I am a devotee of composting, one of my happiest moments was the first time I emptied my composter. I have bee hive composter and wormery in home garden and two Tardis types on the allotment.
My tiny problem is what to use in the kitchen for teabags and scraps? I can't go down to the bins every time and in our weather I would need wellies and a raincoat every time. We tried those pretty bins but there were tiny flies, which I know we need for decomposition but not in the kitchen! And over winter I could use a larger container near the house or could I put the wormery on a solid surface?
Sorry, I get a bit overexcited when I get a chance to talk about this, as cupcakes rightly notes.
I have a bokashi bin and I routinely bore everyone rigid singing its praises. It can take everything - including cooked food and meat (I'm veggie, but my cat is most definitely not). The only thing it doesn't like is teabags, which for some reason are not advised.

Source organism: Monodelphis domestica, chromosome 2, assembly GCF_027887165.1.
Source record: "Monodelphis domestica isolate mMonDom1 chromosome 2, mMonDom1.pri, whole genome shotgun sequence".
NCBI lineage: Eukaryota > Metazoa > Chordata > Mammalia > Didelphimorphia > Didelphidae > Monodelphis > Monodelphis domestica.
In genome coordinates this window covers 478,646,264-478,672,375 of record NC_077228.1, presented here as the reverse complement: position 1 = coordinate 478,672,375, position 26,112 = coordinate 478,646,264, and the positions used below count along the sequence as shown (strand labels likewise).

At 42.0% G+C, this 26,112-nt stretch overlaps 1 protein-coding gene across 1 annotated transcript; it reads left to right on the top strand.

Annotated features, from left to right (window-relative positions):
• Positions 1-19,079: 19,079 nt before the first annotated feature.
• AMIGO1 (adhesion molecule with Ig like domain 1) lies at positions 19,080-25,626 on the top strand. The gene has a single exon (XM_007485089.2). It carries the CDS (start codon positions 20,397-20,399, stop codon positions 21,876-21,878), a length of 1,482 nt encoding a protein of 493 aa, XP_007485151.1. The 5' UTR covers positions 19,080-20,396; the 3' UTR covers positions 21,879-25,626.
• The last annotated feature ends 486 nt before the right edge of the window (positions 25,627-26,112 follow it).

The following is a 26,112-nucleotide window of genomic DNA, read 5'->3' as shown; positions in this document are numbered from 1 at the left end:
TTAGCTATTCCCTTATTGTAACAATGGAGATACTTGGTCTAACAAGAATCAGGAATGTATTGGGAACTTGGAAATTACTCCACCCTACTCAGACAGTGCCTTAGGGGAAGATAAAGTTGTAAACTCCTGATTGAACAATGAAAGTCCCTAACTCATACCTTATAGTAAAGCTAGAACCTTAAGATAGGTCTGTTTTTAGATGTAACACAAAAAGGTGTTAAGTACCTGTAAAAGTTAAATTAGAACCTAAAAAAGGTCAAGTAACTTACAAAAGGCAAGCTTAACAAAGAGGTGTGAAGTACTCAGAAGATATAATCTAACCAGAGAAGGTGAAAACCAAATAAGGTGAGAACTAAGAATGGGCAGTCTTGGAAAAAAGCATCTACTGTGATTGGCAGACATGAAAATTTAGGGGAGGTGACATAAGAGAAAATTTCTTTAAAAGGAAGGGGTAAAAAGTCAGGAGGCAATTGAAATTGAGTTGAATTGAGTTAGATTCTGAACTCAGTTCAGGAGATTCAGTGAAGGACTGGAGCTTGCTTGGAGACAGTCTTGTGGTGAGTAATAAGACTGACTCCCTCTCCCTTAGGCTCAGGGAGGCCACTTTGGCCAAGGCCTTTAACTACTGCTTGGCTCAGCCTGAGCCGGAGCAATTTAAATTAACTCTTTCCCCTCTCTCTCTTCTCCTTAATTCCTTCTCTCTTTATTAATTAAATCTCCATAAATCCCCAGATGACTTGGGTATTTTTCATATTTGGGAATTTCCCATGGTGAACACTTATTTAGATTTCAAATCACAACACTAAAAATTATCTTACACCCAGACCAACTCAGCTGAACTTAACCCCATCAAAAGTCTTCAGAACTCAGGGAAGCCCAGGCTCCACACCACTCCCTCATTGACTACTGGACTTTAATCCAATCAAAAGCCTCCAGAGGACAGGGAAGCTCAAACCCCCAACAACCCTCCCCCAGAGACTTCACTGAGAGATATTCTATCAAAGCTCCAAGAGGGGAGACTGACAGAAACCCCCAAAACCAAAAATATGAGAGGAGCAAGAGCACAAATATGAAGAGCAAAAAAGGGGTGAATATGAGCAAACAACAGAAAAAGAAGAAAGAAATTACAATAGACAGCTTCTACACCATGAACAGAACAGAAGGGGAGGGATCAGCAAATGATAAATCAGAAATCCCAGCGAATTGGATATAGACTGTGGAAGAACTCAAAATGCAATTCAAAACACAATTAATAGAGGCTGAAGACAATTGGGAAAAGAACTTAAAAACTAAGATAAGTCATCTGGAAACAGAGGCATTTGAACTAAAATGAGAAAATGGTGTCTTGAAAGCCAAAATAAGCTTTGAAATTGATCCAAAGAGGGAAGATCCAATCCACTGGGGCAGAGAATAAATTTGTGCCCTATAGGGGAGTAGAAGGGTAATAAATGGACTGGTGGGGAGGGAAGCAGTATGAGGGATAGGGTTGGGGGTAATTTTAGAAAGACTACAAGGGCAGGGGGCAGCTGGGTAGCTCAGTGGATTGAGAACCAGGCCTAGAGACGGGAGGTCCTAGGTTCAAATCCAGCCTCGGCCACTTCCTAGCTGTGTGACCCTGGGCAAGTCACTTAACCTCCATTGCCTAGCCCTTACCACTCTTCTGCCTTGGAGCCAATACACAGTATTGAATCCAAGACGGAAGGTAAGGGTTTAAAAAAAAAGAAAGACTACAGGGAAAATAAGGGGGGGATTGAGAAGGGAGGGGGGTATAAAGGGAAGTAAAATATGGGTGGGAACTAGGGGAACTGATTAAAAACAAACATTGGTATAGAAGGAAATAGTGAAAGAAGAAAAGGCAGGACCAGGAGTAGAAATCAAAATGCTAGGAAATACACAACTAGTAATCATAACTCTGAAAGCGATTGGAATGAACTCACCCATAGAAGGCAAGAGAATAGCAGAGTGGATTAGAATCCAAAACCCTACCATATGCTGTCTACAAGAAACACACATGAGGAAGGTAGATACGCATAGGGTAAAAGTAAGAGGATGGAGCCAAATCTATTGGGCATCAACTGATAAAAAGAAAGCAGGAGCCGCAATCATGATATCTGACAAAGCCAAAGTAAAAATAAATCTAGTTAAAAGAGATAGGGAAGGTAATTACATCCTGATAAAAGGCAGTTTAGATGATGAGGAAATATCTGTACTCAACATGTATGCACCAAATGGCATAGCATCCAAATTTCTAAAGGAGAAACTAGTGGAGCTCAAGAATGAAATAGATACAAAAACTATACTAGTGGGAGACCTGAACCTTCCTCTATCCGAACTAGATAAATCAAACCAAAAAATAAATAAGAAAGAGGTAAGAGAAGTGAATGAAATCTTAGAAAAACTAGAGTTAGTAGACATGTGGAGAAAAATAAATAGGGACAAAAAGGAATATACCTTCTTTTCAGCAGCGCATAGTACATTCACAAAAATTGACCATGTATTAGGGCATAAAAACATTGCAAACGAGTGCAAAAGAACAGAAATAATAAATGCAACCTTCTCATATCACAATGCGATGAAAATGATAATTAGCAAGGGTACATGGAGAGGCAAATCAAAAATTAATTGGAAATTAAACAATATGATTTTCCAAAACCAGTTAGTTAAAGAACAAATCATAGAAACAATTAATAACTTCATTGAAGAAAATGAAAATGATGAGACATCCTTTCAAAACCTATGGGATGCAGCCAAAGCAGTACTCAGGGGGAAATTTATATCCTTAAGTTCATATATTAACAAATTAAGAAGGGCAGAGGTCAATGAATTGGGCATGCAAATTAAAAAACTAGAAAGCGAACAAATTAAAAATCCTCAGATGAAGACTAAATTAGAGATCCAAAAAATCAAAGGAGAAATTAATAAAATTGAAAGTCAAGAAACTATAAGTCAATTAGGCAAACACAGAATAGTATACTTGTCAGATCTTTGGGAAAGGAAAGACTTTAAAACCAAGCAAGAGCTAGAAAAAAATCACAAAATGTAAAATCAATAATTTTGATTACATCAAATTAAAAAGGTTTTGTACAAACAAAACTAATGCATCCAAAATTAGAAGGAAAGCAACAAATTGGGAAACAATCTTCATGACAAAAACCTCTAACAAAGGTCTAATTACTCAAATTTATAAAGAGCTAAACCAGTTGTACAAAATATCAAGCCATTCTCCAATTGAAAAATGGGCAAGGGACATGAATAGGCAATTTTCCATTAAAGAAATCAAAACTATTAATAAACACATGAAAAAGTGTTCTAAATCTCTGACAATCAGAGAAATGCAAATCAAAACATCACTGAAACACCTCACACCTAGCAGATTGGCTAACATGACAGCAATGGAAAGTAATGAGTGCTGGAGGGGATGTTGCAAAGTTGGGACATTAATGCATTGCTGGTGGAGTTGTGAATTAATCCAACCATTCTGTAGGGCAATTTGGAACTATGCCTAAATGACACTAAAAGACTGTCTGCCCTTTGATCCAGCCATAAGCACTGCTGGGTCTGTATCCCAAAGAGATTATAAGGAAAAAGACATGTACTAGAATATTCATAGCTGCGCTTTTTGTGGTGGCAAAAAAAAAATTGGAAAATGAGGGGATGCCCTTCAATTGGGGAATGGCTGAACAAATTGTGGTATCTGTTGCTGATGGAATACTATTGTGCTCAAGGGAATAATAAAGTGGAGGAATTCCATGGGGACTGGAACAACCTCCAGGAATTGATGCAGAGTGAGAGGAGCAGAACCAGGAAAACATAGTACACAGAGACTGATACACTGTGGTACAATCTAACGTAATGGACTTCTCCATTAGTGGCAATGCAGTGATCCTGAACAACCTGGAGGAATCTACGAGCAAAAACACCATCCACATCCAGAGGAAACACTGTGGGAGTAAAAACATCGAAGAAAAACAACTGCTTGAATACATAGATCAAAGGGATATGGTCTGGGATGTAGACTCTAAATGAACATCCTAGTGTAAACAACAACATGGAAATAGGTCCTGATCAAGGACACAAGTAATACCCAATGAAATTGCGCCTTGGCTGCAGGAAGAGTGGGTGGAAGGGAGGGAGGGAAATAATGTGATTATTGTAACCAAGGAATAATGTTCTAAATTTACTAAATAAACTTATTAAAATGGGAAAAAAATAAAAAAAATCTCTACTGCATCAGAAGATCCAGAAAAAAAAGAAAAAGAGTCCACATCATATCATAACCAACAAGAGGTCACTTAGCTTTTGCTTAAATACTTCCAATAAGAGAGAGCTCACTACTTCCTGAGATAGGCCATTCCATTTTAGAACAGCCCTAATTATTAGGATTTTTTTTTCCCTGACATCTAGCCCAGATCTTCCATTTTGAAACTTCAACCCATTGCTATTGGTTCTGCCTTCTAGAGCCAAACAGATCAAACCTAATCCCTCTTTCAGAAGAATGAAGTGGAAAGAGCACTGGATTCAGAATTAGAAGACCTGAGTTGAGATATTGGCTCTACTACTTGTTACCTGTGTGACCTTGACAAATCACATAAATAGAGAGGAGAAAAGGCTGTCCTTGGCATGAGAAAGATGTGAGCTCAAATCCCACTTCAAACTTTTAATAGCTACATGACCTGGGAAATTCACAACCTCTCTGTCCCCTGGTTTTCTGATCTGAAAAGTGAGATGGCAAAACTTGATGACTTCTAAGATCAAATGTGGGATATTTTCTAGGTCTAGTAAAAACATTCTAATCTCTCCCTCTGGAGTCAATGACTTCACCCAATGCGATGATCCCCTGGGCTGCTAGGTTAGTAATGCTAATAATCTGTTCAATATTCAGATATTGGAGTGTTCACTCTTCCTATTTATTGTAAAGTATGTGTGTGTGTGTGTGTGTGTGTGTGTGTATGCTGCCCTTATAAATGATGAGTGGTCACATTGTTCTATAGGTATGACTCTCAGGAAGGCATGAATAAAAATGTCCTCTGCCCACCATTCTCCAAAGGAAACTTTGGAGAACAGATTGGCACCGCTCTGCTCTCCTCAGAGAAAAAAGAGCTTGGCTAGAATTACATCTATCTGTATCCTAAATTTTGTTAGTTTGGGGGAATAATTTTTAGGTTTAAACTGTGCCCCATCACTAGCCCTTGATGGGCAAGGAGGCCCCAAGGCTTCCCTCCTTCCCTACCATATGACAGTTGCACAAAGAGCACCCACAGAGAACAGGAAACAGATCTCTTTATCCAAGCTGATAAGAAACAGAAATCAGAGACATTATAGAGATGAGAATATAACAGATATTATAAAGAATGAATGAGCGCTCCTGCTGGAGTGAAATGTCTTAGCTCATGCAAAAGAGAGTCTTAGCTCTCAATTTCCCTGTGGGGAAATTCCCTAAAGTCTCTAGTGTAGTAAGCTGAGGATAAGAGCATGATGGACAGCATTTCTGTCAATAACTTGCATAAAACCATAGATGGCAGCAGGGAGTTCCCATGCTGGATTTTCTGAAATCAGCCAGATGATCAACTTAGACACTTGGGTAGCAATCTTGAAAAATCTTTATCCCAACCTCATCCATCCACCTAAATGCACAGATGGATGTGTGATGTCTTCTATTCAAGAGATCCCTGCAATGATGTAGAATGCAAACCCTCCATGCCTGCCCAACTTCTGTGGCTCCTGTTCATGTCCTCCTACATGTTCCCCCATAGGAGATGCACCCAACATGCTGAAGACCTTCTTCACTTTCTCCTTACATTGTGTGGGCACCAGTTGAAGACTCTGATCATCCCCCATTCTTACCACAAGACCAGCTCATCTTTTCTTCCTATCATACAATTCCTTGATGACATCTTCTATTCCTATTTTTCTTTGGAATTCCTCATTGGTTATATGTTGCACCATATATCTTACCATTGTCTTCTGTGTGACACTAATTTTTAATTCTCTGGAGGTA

It is essentially a box with a removable lid, with a tap on the bottom. You put the waste in, press it down to compress, and then sprinkle with magic bran. This pickles the waste - it sort of zombifies it as it rots and there are no flies or maggots or anything. You use the tap at the bottom to run off a super-nutritious, extremely high nitrogen liquid feed for your plants - a little of this goes a very long way. When the thing is full, you leave closed it 3 weeks, and then either bury the solid waste underneath heavy feeders or put it in the compost and cover. Rinse the bin, and you're ready to start again.
I have mine right outside my back door. You can't smell anything from it because it is essentially sealed (though when you open it, you will smell it very temporarily).
A bag of magic bran goes a very long way indeed, but is inexpensive to buy. The main cost is the initial outlay, because you need 2 bins in order to rotate them so that they can 'rest'.